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J Gen Physiol. 2003 Aug;122(2):207-23. Epub 2003 Jul 14.

Identification of store-independent and store-operated Ca2+ conductances in Caenorhabditis elegans intestinal epithelial cells.

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Department of Anesthesiology, Vanderbilt University Medical Center, Nashville, TN 37232, USA.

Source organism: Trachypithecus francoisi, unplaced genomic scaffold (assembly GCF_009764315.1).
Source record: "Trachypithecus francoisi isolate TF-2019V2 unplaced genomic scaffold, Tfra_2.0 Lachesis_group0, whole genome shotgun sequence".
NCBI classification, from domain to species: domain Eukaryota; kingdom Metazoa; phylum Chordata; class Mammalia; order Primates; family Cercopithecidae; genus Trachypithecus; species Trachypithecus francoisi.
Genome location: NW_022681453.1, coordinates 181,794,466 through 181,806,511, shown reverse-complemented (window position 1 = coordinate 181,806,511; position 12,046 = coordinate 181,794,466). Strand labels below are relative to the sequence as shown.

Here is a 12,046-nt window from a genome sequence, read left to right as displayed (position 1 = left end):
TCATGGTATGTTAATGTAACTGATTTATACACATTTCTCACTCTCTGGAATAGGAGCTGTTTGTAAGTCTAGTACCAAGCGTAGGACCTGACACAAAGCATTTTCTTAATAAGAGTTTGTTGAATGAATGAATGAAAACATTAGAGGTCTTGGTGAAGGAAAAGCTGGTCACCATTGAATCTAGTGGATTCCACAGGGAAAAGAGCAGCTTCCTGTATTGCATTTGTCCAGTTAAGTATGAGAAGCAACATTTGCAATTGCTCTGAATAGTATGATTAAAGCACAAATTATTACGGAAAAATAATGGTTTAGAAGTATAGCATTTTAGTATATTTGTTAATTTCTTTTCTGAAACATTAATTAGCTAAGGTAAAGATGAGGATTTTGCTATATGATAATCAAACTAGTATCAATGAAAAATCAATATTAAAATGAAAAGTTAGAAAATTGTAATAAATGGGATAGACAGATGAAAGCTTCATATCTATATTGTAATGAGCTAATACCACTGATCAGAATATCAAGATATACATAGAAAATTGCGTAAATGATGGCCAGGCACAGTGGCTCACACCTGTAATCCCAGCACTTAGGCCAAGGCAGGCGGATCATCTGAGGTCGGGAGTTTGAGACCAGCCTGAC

The nematode Caenorhabditis elegans offers significant experimental advantages for defining the genetic basis of diverse biological processes. Genetic and physiological analyses have demonstrated that inositol-1,4,5-trisphosphate (IP3)-dependent Ca2+ oscillations in intestinal epithelial cells play a central role in regulating the nematode defecation cycle, an ultradian rhythm with a periodicity of 45-50 s. Patch clamp studies combined with behavioral assays and forward and reverse genetic screening would provide a powerful approach for defining the molecular details of oscillatory Ca2+ signaling. However, electrophysiological characterization of the intestinal epithelium has not been possible because of its relative inaccessibility. We developed primary intestinal epithelial cell cultures that circumvent this problem. Intestinal cells express two highly Ca2+-selective, voltage-independent conductances. One conductance, IORCa, is constitutively active, exhibits strong outward rectification, is 60-70-fold more selective for Ca2+ than Na+, is inhibited by intracellular Mg2+ with a K1/2 of 692 microM, and is insensitive to Ca2+ store depletion. Inhibition of IORCa with high intracellular Mg2+ concentrations revealed the presence of a small amplitude conductance that was activated by passive depletion of intracellular Ca2+ stores. Active depletion of Ca2+ stores with IP3 or ionomycin increased the rate of current activation approximately 8- and approximately 22-fold compared with passive store depletion. The store-operated conductance, ISOC, exhibits strong inward rectification, and the channel is highly selective for Ca2+ over monovalent cations with a divalent cation selectivity sequence of Ca2+ > Ba2+ approximately Sr2+. Reversal potentials for ISOC could not be detected accurately between 0 and +80 mV, suggesting that PCa/PNa of the channel may exceed 1,000:1. Lanthanum, SKF 96365, and 2-APB inhibit both IORCa and ISOC reversibly. Our studies provide the first detailed electrophysiological characterization of voltage-independent Ca2+ conductances in C. elegans and form the foundation for ongoing genetic and molecular studies aimed at identifying the genes that encode the intestinal cell channels, for defining mechanisms of channel regulation and for defining their roles in oscillatory Ca2+ signaling.

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